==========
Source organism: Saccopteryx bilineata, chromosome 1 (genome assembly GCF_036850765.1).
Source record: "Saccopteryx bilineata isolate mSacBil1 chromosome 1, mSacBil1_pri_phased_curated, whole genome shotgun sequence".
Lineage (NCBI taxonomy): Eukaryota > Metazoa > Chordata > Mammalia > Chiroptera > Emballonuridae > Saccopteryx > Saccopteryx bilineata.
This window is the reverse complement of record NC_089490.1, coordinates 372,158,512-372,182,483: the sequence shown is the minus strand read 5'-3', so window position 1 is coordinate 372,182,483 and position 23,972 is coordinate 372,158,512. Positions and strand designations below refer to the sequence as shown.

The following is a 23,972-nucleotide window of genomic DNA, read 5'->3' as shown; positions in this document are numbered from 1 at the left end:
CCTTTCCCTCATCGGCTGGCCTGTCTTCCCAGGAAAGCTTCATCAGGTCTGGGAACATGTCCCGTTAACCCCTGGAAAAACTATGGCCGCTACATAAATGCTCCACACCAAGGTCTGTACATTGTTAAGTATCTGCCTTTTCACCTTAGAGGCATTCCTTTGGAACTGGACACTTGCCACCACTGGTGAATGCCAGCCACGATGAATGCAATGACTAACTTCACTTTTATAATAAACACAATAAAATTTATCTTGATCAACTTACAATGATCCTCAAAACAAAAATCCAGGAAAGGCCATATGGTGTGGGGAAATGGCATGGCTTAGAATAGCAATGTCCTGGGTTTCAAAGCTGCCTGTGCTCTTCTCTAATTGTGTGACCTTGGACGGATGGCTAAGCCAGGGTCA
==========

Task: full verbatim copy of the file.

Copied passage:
Source organism: Saccopteryx bilineata, chromosome 1 (genome assembly GCF_036850765.1).
Source record: "Saccopteryx bilineata isolate mSacBil1 chromosome 1, mSacBil1_pri_phased_curated, whole genome shotgun sequence".
Lineage (NCBI taxonomy): Eukaryota > Metazoa > Chordata > Mammalia > Chiroptera > Emballonuridae > Saccopteryx > Saccopteryx bilineata.
This window is the reverse complement of record NC_089490.1, coordinates 372,158,512-372,182,483: the sequence shown is the minus strand read 5'-3', so window position 1 is coordinate 372,182,483 and position 23,972 is coordinate 372,158,512. Positions and strand designations below refer to the sequence as shown.

The following is a 23,972-nucleotide window of genomic DNA, read 5'->3' as shown; positions in this document are numbered from 1 at the left end:
CCTTTCCCTCATCGGCTGGCCTGTCTTCCCAGGAAAGCTTCATCAGGTCTGGGAACATGTCCCGTTAACCCCTGGAAAAACTATGGCCGCTACATAAATGCTCCACACCAAGGTCTGTACATTGTTAAGTATCTGCCTTTTCACCTTAGAGGCATTCCTTTGGAACTGGACACTTGCCACCACTGGTGAATGCCAGCCACGATGAATGCAATGACTAACTTCACTTTTATAATAAACACAATAAAATTTATCTTGATCAACTTACAATGATCCTCAAAACAAAAATCCAGGAAAGGCCATATGGTGTGGGGAAATGGCATGGCTTAGAATAGCAATGTCCTGGGTTTCAAAGCTGCCTGTGCTCTTCTCTAATTGTGTGACCTTGGACGGATGGCTAAGCCAGGGTCA